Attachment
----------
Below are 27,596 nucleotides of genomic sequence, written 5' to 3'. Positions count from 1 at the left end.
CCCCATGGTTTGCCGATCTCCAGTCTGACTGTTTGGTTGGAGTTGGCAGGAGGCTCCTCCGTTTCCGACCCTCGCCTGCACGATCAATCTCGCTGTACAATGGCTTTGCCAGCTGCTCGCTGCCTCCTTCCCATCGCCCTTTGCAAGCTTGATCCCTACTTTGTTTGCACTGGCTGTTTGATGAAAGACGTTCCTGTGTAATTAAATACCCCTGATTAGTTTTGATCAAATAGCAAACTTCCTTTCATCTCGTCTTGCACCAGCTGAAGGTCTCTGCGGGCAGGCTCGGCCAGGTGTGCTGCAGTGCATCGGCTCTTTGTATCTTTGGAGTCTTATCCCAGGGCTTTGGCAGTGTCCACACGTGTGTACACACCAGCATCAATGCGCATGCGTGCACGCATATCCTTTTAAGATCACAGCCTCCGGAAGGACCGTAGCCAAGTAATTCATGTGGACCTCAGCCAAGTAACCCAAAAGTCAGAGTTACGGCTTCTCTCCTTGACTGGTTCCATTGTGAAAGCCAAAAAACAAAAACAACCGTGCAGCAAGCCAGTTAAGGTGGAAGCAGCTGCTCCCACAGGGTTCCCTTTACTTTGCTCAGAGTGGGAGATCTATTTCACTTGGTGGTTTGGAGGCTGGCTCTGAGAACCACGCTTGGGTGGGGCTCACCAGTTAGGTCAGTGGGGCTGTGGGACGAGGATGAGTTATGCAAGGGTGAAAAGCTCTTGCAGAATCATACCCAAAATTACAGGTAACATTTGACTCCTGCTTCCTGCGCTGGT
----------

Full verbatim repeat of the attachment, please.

Below are 27,596 nucleotides of genomic sequence, written 5' to 3'. Positions count from 1 at the left end.
CCCCATGGTTTGCCGATCTCCAGTCTGACTGTTTGGTTGGAGTTGGCAGGAGGCTCCTCCGTTTCCGACCCTCGCCTGCACGATCAATCTCGCTGTACAATGGCTTTGCCAGCTGCTCGCTGCCTCCTTCCCATCGCCCTTTGCAAGCTTGATCCCTACTTTGTTTGCACTGGCTGTTTGATGAAAGACGTTCCTGTGTAATTAAATACCCCTGATTAGTTTTGATCAAATAGCAAACTTCCTTTCATCTCGTCTTGCACCAGCTGAAGGTCTCTGCGGGCAGGCTCGGCCAGGTGTGCTGCAGTGCATCGGCTCTTTGTATCTTTGGAGTCTTATCCCAGGGCTTTGGCAGTGTCCACACGTGTGTACACACCAGCATCAATGCGCATGCGTGCACGCATATCCTTTTAAGATCACAGCCTCCGGAAGGACCGTAGCCAAGTAATTCATGTGGACCTCAGCCAAGTAACCCAAAAGTCAGAGTTACGGCTTCTCTCCTTGACTGGTTCCATTGTGAAAGCCAAAAAACAAAAACAACCGTGCAGCAAGCCAGTTAAGGTGGAAGCAGCTGCTCCCACAGGGTTCCCTTTACTTTGCTCAGAGTGGGAGATCTATTTCACTTGGTGGTTTGGAGGCTGGCTCTGAGAACCACGCTTGGGTGGGGCTCACCAGTTAGGTCAGTGGGGCTGTGGGACGAGGATGAGTTATGCAAGGGTGAAAAGCTCTTGCAGAATCATACCCAAAATTACAGGTAACATTTGACTCCTGCTTCCTGCGCTGGT